Manufacturer aiming to build on tier-two operator partnerships this year and will review its distribution strategy
Acer is seeking partnerships with tier-two operators such as MVNOs as part of an increased focus on the UK market.
The manufacturer has partnerships with Tesco, Dixons and ASDA – the last being announced at Mobile World Congress. It said it will add several to this list by the end of 2014.
EMEA vice president of smartphones Allen Burnes (pictured) also said Acer is in discussions with tier-one operators EE, Vodafone and O2 about partnerships. These will not conclude until 2016, however.
Acer devices are currently only stocked by Three. Burnes said this is because operators tend to be “risk averse” and are not willing to offer devices from companies such as Acer, which considers itself a “startup”.
This year will also see Acer review its distribution strategy – but Burnes declined to provide details on current partnerships or future deals.
“At the moment we are a classic startup, but we have the assets to change this. This year we will build on tier-two operators. Also in 2014, we will review our distribution strategy,” he said.
“In the UK, more than distribution, the issue for us is to find partners that we can drive our devices through. We now have a line-up of products that are of interest to partners.”
Acer is set to launch five more smartphones in 2014, and an unspecified number of wearable devices.
Acer seeks Window of opportunity
Acer is in discussions with Microsoft about making Windows Phone devices.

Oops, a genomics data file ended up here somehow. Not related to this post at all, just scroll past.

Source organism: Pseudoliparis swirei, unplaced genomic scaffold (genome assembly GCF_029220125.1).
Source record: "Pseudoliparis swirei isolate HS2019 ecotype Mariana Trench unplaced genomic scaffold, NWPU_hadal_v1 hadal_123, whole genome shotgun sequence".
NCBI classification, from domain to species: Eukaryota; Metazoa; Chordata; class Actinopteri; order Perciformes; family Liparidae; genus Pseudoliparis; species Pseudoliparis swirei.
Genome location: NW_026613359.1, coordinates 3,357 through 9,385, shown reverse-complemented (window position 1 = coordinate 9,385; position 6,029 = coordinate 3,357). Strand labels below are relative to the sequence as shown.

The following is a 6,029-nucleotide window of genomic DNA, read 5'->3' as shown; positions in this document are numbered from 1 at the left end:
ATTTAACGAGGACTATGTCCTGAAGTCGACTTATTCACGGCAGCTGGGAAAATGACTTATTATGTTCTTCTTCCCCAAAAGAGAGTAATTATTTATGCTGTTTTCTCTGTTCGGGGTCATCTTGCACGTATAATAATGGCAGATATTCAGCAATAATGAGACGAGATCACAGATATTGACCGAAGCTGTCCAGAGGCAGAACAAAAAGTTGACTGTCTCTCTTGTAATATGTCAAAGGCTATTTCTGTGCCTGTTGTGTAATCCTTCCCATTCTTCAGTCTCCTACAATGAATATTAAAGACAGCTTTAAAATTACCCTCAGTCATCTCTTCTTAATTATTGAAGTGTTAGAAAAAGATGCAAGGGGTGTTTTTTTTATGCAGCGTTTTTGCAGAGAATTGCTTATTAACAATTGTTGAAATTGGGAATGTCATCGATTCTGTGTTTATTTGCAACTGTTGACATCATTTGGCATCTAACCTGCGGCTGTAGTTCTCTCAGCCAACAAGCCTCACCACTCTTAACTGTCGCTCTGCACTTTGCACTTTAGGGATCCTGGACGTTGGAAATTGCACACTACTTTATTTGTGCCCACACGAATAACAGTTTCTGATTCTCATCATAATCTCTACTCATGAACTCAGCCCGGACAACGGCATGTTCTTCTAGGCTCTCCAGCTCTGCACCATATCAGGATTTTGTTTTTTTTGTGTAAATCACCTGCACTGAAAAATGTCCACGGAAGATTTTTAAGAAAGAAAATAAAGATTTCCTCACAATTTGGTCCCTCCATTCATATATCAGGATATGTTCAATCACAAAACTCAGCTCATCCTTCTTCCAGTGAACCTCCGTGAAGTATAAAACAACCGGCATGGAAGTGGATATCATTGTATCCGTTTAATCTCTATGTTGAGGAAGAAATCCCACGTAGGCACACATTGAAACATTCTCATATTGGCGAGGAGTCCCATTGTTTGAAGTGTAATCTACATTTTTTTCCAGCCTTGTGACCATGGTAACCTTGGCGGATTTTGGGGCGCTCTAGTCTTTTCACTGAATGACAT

The manufacturer currently relies on the Android operating system, having not seen great success with its Acer Allegro handset, released in 2011 and running Windows 7.5.
EMEA vice president of smartphones Allen Burnes said the latest WP operating system is “powerful” in terms of its appeal to both consumers and enterprises, and he thinks it will exceed industry expectations.
However, he said Acer will only be able to produce devices running WP if Microsoft increases marketing activities.
“We are in conversation with Microsoft about manufacturing Windows Phone devices.
“With Android, we have seen Google’s roadmap and we know it is going to get cleaned up but at the moment it is not clean.
“Windows Phone is a strong OS. But it faces an issue that is not associated with its design. That is a lack of marketing. As a handset manufacturer I have to drive my brand.
“If you look at that OS, it is a utilisation of avatars on Xbox – so it is very powerful for consumers; security-wise it is very powerful, enterprise-wise it is very powerful.
“IDC says market share will be 10 per cent in 2017 but I think it will be more than that.”